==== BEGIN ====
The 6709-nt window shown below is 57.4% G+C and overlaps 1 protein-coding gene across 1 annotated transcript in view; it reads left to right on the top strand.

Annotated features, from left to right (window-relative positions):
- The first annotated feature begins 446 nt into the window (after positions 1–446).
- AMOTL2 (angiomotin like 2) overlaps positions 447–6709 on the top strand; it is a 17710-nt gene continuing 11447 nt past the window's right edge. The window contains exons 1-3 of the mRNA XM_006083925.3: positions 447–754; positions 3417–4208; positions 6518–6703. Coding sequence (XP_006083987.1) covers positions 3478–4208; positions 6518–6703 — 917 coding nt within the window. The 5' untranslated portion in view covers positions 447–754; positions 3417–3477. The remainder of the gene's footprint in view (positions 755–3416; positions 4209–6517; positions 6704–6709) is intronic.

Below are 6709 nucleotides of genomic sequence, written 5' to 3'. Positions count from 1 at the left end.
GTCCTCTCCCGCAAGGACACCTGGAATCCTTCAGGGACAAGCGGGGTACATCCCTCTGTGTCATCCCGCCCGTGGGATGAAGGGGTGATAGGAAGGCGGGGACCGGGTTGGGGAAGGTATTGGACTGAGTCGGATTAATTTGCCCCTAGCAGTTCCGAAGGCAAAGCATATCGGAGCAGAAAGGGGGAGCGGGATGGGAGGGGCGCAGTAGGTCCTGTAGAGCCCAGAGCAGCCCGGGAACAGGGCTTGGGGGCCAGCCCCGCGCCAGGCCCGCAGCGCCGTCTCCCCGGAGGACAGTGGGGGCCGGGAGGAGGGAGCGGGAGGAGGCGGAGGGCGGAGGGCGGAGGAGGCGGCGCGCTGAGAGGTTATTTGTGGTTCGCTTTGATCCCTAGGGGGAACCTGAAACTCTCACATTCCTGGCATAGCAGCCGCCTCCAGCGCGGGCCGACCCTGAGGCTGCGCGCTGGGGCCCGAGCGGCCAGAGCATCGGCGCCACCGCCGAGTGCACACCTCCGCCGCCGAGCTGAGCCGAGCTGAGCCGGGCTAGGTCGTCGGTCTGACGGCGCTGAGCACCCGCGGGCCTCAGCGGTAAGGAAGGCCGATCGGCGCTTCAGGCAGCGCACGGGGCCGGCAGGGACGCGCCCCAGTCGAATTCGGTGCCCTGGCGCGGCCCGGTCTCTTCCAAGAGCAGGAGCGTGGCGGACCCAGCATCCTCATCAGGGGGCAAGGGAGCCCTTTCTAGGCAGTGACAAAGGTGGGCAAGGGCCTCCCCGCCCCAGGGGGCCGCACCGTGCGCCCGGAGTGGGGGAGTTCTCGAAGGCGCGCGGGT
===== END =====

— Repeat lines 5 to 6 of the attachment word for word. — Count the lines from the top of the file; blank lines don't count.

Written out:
Below are 6709 nucleotides of genomic sequence, written 5' to 3'. Positions count from 1 at the left end.
GTCCTCTCCCGCAAGGACACCTGGAATCCTTCAGGGACAAGCGGGGTACATCCCTCTGTGTCATCCCGCCCGTGGGATGAAGGGGTGATAGGAAGGCGGGGACCGGGTTGGGGAAGGTATTGGACTGAGTCGGATTAATTTGCCCCTAGCAGTTCCGAAGGCAAAGCATATCGGAGCAGAAAGGGGGAGCGGGATGGGAGGGGCGCAGTAGGTCCTGTAGAGCCCAGAGCAGCCCGGGAACAGGGCTTGGGGGCCAGCCCCGCGCCAGGCCCGCAGCGCCGTCTCCCCGGAGGACAGTGGGGGCCGGGAGGAGGGAGCGGGAGGAGGCGGAGGGCGGAGGGCGGAGGAGGCGGCGCGCTGAGAGGTTATTTGTGGTTCGCTTTGATCCCTAGGGGGAACCTGAAACTCTCACATTCCTGGCATAGCAGCCGCCTCCAGCGCGGGCCGACCCTGAGGCTGCGCGCTGGGGCCCGAGCGGCCAGAGCATCGGCGCCACCGCCGAGTGCACACCTCCGCCGCCGAGCTGAGCCGAGCTGAGCCGGGCTAGGTCGTCGGTCTGACGGCGCTGAGCACCCGCGGGCCTCAGCGGTAAGGAAGGCCGATCGGCGCTTCAGGCAGCGCACGGGGCCGGCAGGGACGCGCCCCAGTCGAATTCGGTGCCCTGGCGCGGCCCGGTCTCTTCCAAGAGCAGGAGCGTGGCGGACCCAGCATCCTCATCAGGGGGCAAGGGAGCCCTTTCTAGGCAGTGACAAAGGTGGGCAAGGGCCTCCCCGCCCCAGGGGGCCGCACCGTGCGCCCGGAGTGGGGGAGTTCTCGAAGGCGCGCGGGT